Marial Awendit is a poet, satirist, fine artist and a songwriter, from South Sudan.
His poems have been published in the Brittle Paper, Kalahari Review, African writer, Praxis Magazine Online, Best New African Poets 2016 Anthology and elsewhere. He won the 2016 South Sudan Talent Youth award for Best Poet. He writes from his hometown, Yerul, Eastern Lakes State, where he works with Caritas-D.o.R -a humanitarian aid organization.
Q: What was the process of writing your particular poem, 38 Photographs of Depression?
A: I had fallen in deep grief after my brother was killed by a kinsman on 28th March, 2014 and the resultant death of my father on 4th November, 2014. I could not at all see anything worthwhile in a world that I will have to walk through for the rest of my life. My body had dimmed against my will. I was depressed, I was told. In 2015, I had this thought of wanting to purge myself of the night inside me, through poetry, but didn’t. I actualized that on 28th March of 2017, explaining what I feel while being honest to myself and the Universe, but it was then just 28 Photographs of Depression. I kept it intact in my case until I made it to 38 Photographs of Depression one good afternoon in September of 2017.
Q: What does poetry mean to you?
A: (Giggles). I am in deep gratitude for poetry. I am not sure now if what I breathe in is poetry or oxygen. Poetry is the boat that ferries this half-dead body housing a living soul through the world. My hammer for crafting and finding pleasure. I get resurrected in a poem when dead in the world.
Q: What are your five year goals with your poetry?
A: I am devotedly aiming at having 3 poetry collections and 2 chapbooks out before the end of 2021, Inshallah. All aimed at achieving complete beauty.
Q: Which African poets are you keen on reading?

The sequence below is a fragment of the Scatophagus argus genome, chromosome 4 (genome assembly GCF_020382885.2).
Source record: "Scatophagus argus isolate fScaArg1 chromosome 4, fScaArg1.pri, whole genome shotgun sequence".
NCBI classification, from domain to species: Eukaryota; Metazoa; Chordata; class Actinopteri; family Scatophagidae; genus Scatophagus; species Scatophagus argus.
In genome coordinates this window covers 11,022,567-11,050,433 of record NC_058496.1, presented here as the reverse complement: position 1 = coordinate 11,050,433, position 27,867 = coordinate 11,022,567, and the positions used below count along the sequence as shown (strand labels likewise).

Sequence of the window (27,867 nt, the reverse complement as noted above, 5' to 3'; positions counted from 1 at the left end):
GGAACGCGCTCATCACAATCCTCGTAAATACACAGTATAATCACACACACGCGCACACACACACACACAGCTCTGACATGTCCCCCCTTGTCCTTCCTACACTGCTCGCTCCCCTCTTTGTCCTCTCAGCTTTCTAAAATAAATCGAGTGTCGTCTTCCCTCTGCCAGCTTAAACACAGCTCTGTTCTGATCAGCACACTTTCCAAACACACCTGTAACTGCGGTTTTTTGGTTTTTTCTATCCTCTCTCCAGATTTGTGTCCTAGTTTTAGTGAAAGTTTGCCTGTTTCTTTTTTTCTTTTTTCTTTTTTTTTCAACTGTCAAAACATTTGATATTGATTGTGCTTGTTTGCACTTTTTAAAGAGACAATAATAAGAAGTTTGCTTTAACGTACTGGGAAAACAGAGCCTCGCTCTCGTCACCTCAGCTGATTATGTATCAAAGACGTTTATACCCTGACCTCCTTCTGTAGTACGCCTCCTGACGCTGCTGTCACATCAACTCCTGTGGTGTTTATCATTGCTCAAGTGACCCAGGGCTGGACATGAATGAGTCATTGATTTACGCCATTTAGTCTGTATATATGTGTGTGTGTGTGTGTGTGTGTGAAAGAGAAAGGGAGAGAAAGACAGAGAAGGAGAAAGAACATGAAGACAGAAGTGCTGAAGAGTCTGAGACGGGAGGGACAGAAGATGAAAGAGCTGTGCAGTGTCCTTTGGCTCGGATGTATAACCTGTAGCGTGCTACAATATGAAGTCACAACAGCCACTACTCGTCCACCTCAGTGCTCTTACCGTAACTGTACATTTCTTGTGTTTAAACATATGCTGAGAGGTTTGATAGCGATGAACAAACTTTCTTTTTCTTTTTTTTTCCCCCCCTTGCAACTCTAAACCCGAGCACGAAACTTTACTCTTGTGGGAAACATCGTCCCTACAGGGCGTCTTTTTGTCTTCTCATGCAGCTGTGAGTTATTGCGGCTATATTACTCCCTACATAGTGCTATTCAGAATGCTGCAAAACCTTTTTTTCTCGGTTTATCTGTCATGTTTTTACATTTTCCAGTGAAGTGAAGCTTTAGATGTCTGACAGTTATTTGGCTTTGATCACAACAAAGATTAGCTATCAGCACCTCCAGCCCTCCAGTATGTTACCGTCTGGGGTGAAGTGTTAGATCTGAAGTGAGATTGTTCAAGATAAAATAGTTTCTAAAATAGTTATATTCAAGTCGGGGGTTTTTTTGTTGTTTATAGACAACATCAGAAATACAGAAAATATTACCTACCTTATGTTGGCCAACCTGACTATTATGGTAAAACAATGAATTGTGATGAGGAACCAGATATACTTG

A: I believe Africa is blessed with beautiful poets. I find peace in reading J.K. Anowe (my favorite), Warsan Shire, Leila Chatti, Sahro Ali, Romeo Oriogun and Safia Elhillo.
Q: What are some of the challenges you face with poetry?
A: I lack a writing space and time. Where I live, I have to balance writing and a tight job. Sometimes in writing from my unique social context as mine, I feel alienated by the literary world, depicting poetry to me as unappreciative of certain contexts. I also have a very hard time keeping my works safe. On 17th May, 2016, I lost 150 poems to a close conspirator. Hitherto, I have either recovered or restructured only a hundred poems.
Q: Is there anything of importance you would share with the literature teachers, who are reading this?
A: Teachers of literature ought to identify a talent in writing and nurture that talent. Poetry taught should be a curative form of expression so it can be a tool for social change. I have experienced that effective. Look, the poem on this shortlist was intended to cure me. You can easily explain now how much I got cured making it to the Babishai Niwe Poetry Award shortlist with a poem that was meant to only heal me.
Q: Any parting remarks?
A: Gawd! The works on that shortlist are fireworks but I probably would not have seen them if the Babishai Niwe Poetry Foundation never thought of a poetry prize, just like I would have not been here. Poetry is creation, BNPA is creation! Thank you Babishai Niwe! Thank you Africa!
The #Babishai2018 shortlist can be read here: